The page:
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Celtics Legends Series: Don Nelson

Posted by shawn cassidy on June 27, 2011 at 9:14 AM

I think Don's Celtics past is sometimeslost in the minds of NBA fans. I understand why and how he's forgotten. He's been one of the top head coaches in the NBA for the past 30 years. I can't believe he doesn't have a title as a coach.

Don Nelson defeated the Minnesota Timberwolves on April 7, 2010, achieving his 1,333rd career win. He passed Lenny Wilkens for first all-time on the list of the NBA's winningest coaches. Don coach the Bucks,Warriors twice,Knicks,Mavs. I always forget about his short run in New York.

He was invited to coach the Dream Team II at the 1994 FIBA World Championship in Toronto. He accepted and led them to the Gold Medal.

In 1995, Nelson would begin his stint with the Knicks, which lasted from July 1995 until March 1996. Despite coaching the Knicks to a respectable 34-25 record, Nelson had many personal problems with the players: e.g., he tried to convince management to trade Patrick Ewing in order to be in a position to make an offer to rising free agent Shaquille O'Neal.He also favored a morerun and gun style of offense, sharply contrasting the hard-nosed defensive style of play that the Knicks had employed under Pat Riley.

In his first season with Boston, Nelson averaged 10.2 points and 5.4 rebounds, helping the Celtics to the 1966 NBA title as one of their role players. Four more championships with Boston followed in 1968, 1969, 1974, and 1976. In Game 7 of the 1969 NBA Finals, against his former team the Lakers, Nelson converted one of the most famous shots in playoff history—a foul-line jumper which dropped through the basket after hitting the heel of the rim and bouncing several feet straight up. The shot, taken with just over a minute to go in the game and the Celtics clinging to a one-point lead, helped secure Boston's 11th NBA title in 13 seasons.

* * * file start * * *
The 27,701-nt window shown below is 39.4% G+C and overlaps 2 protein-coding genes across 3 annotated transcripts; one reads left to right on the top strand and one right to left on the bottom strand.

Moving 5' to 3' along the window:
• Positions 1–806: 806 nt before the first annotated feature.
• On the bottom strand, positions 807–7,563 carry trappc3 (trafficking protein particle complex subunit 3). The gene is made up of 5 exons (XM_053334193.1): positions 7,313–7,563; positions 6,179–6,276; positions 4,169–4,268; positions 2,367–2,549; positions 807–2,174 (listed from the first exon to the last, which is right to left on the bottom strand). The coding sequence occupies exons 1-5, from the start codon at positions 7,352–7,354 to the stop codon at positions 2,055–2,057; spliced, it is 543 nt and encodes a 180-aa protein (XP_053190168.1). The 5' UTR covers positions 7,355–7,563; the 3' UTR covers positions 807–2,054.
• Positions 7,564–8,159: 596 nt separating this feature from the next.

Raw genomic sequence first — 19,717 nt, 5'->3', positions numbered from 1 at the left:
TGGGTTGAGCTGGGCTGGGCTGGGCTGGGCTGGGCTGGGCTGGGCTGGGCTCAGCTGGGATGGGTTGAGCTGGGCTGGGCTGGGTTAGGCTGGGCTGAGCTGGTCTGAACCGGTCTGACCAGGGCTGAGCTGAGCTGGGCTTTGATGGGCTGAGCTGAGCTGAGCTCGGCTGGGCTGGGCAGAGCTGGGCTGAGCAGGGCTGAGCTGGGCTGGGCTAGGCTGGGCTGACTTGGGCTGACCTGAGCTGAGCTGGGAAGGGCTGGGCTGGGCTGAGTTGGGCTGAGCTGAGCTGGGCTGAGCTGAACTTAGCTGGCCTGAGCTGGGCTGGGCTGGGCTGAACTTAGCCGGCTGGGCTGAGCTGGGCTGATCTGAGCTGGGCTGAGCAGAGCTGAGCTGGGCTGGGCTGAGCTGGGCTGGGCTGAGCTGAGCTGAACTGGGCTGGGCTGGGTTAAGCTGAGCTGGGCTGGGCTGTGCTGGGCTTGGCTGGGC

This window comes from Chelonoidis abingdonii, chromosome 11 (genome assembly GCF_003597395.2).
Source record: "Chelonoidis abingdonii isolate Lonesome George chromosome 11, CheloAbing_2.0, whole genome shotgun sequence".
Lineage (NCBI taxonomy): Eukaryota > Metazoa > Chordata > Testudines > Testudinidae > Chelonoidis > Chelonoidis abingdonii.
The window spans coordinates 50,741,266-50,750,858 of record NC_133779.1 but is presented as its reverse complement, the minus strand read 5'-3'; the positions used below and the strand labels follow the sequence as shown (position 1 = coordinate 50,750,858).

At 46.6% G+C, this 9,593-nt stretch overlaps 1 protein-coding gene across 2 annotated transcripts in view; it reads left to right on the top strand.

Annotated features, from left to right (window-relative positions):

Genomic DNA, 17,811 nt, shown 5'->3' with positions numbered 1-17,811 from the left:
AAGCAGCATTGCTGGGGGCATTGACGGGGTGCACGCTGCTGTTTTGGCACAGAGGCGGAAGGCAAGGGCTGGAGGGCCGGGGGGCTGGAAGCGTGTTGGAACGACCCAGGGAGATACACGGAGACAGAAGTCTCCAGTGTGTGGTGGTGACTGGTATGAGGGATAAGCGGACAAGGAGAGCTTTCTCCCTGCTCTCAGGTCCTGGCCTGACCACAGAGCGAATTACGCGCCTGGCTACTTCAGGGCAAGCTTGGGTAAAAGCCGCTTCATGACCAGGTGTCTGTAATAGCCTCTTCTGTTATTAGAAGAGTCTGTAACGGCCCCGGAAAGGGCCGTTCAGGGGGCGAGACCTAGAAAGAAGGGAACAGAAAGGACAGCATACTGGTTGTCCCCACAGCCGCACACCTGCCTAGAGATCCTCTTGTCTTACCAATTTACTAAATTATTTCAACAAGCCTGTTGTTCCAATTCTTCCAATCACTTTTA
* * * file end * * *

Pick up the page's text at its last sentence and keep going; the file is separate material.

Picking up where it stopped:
A model of consistency, Nelson would average more than 10 points per game every season between 1968–69 and 1974-75 (before the introduction of the three-point shot). He led the NBA in field-goal percentage in 1974-75. Nelson was coined as one of the best "sixth men" ever to play in the NBA. He was also known for his distinctive one-handed style for shooting free throws. He would place the ball in his shooting hand, lean in almost off-balance and toe the free-throw line with his right foot and his left leg trailing. He would then push the ball toward the basket completely with his right hand while springing with his right knee and lifting the trailing foot in a sort of "hop." This technique helped him to a career 76.5% free-throw shooting percentage.

Nelson retired as a player following the 1975-76 season. His number 19 jersey was retired to the Boston Garden rafters in 1978.

Nelson had his battles in the 80's with the Celtics. The Bucks got the best of the Celtics in 82-83,but every year after the Celtics lost to the Bucks. The Celtics beat the Bucks twice in the conference finals,and one more time in the 2nd round. The Bucks had a power house,but Nelson and the Bucks couldn't win the big one. The Celtics beat them 8-1 in the conference finals.


Categories: Celtics Legends Series

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